ERIE, Colo. (AP) — No one will ever take the Boulder out of astronaut and favorite son Scott Carpenter, but Erie’s Spirit of Flight Center is doing its best to pull the space hero a little to the east.
Later this month, the museum will hold a major event at the Erie Municipal Airport to raise money for The Scott Carpenter Project, in which a replica of his Mercury spacecraft and a life-size bronze statue of the man — the second American to orbit the Earth — will be made.
“What we’re trying to become is the destination of information about astronaut Scott Carpenter,” said Gordon Page, Spirit of Flight’s founder.
The 50th anniversary of Carpenter’s 1962 voyage in the Aurora 7 spacecraft was celebrated this past May, and Kris Stoever, Carpenter’s daughter, said her 87-year-old father is grateful that the local community — Boulder named a park after him — still embraces him.
“It’s fitting that Colorado is honoring my dad’s aviation and aerospace accomplishments with these monuments at the Spirit of Flight Center,” Stoever wrote in an email. “And he’s delighted by the museum’s interest in honoring his historic flight 50 years ago aboard Aurora 7.”
Dave Gianakos, a 747 pilot with Delta who builds models of spacecraft, aircraft, rockets and missiles — several of which are displayed in the Smithsonian National Air and Space Museum — is undertaking the challenge of building a replica of Carpenter’s spacecraft based on molds of the capsule. (The original is on display at Chicago’s Museum of Science and Industry.)
Gianakos said he has much respect for Carpenter and the other six Mercury astronauts who made the first flights into space in the early 1960s because they embodied the selfless and adventurous spirit of early space exploration.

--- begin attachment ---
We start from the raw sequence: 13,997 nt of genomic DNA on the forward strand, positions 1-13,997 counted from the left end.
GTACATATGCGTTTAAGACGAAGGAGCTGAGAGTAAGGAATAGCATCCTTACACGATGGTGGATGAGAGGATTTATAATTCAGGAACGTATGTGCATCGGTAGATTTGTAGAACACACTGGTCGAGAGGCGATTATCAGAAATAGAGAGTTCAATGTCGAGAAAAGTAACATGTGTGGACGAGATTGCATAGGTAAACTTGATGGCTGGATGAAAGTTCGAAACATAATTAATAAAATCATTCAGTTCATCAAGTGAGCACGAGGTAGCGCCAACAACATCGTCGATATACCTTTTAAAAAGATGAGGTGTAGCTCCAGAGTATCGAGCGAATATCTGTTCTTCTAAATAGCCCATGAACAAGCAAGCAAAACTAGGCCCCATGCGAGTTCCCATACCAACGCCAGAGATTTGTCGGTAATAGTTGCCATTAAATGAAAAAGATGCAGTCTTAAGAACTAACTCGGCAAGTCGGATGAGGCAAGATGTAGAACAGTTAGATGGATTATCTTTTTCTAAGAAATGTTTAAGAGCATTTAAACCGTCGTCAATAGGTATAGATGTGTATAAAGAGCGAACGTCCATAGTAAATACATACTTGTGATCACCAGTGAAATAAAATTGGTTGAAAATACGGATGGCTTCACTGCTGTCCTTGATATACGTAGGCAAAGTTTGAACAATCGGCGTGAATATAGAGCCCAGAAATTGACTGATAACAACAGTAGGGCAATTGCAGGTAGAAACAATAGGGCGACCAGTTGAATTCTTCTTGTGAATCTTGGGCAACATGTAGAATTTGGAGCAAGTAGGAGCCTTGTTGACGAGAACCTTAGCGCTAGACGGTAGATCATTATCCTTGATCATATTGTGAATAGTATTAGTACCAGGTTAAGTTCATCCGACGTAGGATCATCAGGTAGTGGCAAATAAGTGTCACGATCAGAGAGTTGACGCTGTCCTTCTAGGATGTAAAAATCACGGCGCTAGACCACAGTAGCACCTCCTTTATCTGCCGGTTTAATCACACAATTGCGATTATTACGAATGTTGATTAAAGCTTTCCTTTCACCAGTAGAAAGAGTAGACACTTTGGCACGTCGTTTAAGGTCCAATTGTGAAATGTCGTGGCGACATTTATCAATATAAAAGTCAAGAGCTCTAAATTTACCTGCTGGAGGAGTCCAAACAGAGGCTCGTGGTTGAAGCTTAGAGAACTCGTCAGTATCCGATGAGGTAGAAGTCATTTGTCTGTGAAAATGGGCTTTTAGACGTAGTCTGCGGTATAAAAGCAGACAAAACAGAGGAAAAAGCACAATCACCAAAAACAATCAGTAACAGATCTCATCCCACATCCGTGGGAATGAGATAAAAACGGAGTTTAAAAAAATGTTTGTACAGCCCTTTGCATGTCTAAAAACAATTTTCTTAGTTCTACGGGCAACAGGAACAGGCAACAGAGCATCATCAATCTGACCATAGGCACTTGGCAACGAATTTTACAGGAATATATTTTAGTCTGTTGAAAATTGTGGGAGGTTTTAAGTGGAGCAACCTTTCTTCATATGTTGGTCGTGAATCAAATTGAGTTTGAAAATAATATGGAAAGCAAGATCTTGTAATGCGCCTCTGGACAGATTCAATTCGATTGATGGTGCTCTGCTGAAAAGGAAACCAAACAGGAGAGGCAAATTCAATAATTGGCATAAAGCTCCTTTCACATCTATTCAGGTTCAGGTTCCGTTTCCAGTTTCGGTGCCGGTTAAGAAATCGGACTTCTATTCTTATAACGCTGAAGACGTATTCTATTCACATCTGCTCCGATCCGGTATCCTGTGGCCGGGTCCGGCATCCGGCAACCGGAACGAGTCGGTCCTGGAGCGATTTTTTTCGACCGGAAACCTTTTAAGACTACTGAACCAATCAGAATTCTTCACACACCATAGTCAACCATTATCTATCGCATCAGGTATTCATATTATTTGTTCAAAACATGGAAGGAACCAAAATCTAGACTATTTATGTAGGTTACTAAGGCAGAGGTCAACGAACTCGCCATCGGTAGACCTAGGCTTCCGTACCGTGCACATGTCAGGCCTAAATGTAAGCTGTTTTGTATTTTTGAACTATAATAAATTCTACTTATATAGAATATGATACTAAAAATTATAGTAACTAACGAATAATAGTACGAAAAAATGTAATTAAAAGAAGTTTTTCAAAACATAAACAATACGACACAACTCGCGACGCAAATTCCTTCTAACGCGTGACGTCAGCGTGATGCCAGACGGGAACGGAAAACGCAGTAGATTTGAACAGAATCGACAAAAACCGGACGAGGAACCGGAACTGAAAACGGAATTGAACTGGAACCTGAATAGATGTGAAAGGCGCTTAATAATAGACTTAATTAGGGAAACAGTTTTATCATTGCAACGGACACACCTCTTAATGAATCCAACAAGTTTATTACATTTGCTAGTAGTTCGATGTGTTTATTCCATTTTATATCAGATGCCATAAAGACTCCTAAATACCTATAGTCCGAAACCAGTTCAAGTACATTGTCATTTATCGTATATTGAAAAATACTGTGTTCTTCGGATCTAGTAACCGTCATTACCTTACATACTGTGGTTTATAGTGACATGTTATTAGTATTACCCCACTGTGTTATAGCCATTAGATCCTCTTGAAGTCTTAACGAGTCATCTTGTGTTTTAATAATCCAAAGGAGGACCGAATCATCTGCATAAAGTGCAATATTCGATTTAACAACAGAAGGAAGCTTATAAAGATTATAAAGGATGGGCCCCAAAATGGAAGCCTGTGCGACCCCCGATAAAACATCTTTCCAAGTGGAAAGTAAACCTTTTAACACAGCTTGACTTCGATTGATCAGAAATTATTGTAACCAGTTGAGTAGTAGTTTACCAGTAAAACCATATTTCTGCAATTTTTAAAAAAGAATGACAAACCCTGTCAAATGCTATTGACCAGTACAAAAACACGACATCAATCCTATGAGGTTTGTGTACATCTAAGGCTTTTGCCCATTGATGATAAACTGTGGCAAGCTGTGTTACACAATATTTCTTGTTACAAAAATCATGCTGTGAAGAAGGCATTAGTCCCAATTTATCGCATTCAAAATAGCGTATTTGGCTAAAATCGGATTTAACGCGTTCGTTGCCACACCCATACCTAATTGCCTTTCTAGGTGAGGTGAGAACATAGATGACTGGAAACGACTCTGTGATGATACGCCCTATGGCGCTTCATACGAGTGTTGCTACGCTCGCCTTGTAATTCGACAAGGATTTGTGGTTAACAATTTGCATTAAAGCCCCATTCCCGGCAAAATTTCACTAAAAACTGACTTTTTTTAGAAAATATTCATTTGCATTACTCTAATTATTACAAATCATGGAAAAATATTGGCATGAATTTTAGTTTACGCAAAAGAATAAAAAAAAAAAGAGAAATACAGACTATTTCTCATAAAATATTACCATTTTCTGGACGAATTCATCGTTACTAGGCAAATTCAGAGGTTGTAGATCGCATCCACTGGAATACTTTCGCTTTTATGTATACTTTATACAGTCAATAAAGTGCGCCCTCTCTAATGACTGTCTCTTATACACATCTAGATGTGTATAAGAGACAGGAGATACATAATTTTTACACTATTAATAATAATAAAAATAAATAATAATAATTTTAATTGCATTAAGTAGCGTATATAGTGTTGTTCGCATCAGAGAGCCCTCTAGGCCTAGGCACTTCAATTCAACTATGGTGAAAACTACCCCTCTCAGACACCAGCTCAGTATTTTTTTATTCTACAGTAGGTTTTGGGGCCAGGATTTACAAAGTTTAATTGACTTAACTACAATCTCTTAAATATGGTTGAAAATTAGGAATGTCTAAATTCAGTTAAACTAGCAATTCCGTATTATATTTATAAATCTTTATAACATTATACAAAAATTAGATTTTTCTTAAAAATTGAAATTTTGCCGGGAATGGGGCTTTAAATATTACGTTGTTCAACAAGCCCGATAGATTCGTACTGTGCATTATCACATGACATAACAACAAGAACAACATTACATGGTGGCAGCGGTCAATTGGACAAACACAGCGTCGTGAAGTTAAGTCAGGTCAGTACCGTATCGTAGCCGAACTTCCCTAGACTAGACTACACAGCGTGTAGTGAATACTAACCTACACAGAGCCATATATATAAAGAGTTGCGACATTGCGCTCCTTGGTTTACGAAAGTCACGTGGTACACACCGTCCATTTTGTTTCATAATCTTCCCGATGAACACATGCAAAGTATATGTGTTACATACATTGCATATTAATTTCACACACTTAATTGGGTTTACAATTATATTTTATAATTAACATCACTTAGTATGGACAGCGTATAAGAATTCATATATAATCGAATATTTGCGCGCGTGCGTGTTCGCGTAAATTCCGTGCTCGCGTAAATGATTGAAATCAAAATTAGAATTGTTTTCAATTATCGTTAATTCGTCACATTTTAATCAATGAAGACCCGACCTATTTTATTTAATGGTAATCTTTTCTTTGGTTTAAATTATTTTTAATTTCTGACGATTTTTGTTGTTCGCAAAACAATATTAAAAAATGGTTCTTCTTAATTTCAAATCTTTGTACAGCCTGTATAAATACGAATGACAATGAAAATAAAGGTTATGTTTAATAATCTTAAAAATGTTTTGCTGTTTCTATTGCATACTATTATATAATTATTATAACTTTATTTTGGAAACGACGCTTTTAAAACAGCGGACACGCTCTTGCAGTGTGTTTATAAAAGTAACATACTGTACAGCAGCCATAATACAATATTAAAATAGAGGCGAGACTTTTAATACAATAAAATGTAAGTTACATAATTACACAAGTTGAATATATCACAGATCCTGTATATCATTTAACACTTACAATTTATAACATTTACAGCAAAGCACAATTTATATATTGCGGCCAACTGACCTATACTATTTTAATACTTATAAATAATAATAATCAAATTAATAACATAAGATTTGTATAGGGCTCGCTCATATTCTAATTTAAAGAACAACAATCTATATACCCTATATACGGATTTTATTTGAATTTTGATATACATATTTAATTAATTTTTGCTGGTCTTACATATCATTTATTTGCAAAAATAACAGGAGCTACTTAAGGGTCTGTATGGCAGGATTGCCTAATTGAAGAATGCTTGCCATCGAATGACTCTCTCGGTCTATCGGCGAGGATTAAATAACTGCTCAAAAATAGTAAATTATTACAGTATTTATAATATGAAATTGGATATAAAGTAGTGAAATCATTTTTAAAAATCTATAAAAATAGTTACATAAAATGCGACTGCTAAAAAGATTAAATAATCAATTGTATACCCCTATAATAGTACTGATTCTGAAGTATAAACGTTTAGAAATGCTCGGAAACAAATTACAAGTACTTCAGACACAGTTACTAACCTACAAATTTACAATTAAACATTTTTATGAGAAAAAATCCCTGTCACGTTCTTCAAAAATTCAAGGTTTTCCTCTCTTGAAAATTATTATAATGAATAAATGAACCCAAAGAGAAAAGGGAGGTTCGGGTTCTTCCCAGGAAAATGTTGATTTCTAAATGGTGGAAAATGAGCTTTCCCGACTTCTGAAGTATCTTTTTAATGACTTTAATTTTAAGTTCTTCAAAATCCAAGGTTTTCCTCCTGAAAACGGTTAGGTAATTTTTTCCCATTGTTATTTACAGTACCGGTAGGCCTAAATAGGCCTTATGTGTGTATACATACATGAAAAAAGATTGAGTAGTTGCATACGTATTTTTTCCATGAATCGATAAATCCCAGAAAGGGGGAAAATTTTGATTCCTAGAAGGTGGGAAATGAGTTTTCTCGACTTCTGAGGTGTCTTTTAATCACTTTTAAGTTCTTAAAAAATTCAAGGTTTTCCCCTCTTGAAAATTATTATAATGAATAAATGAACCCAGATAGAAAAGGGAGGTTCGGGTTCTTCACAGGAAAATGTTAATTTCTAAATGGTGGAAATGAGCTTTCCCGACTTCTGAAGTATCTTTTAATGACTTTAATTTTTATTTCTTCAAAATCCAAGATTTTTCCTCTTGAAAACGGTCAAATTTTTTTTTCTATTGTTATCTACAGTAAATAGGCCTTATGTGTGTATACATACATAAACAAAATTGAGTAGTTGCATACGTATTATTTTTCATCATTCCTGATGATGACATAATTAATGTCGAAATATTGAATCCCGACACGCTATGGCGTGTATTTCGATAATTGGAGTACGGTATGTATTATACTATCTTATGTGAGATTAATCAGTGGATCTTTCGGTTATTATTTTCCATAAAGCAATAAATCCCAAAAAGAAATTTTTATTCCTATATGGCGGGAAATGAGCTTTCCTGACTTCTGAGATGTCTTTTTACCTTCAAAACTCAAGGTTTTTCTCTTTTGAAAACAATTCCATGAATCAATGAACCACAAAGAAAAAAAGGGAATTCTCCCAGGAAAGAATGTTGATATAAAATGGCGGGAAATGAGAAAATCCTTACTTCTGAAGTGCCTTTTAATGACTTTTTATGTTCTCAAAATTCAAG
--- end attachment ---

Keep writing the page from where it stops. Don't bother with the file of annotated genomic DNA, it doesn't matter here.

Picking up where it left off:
“Our Mercury astronauts were the ones going up into space on rockets that were routinely blowing up,” he said. “Carpenter was a brave guy to get on the rocket like he did.”
Gianakos said he will use design drawings and old photos to build as authentic a replica of the Aurora 7, which measured 9 feet tall by 6 feet wide, as he can.
“It’s great to have something here locally that deals with saluting our space development past,” he said.
Page said the statue of Carpenter, which will show the astronaut holding his helmet at his side, will likely be cast and created by a local artist.
The museum is also honoring Carpenter’s origins as a Navy test pilot. It recently acquired from a “boneyard” in Tucson a disassembled A-4 Skyhawk — the same type of fighter Carpenter flew — and will put it back together over the next few months.
“He is one of the pioneers, not just in space, but in aviation,” Page said.
In concert with The Scott Carpenter Project, Spirit of Flight will assemble an aerospace exhibit that veers a bit from its primary focus on World War II-era aircraft. Page, who wants to buy a nearby hangar for the space age exhibits, will maintain in the new wing the hands-on spirit he has always made part and parcel of his center.
“I don’t want people to hear no, no, no, all the time,” he said, emphasizing that exhibits at Spirit of Flight are interactive. “Our goal is not to be the biggest but to be the most intimate, memory-creating experience in aviation history.”
The museum has a ways to go in its fundraising effort, having only collected $20,000 of the $200,000 it needs for The Scott Carpenter Project. Its fourth annual Spirit of Flight Day will be held on July 28 at the Erie Municipal Airport.
By John Aguilar, Daily Camera (© Copyright 2012 The Associated Press. All Rights Reserved. This material may not be published, broadcast, rewritten or redistributed.)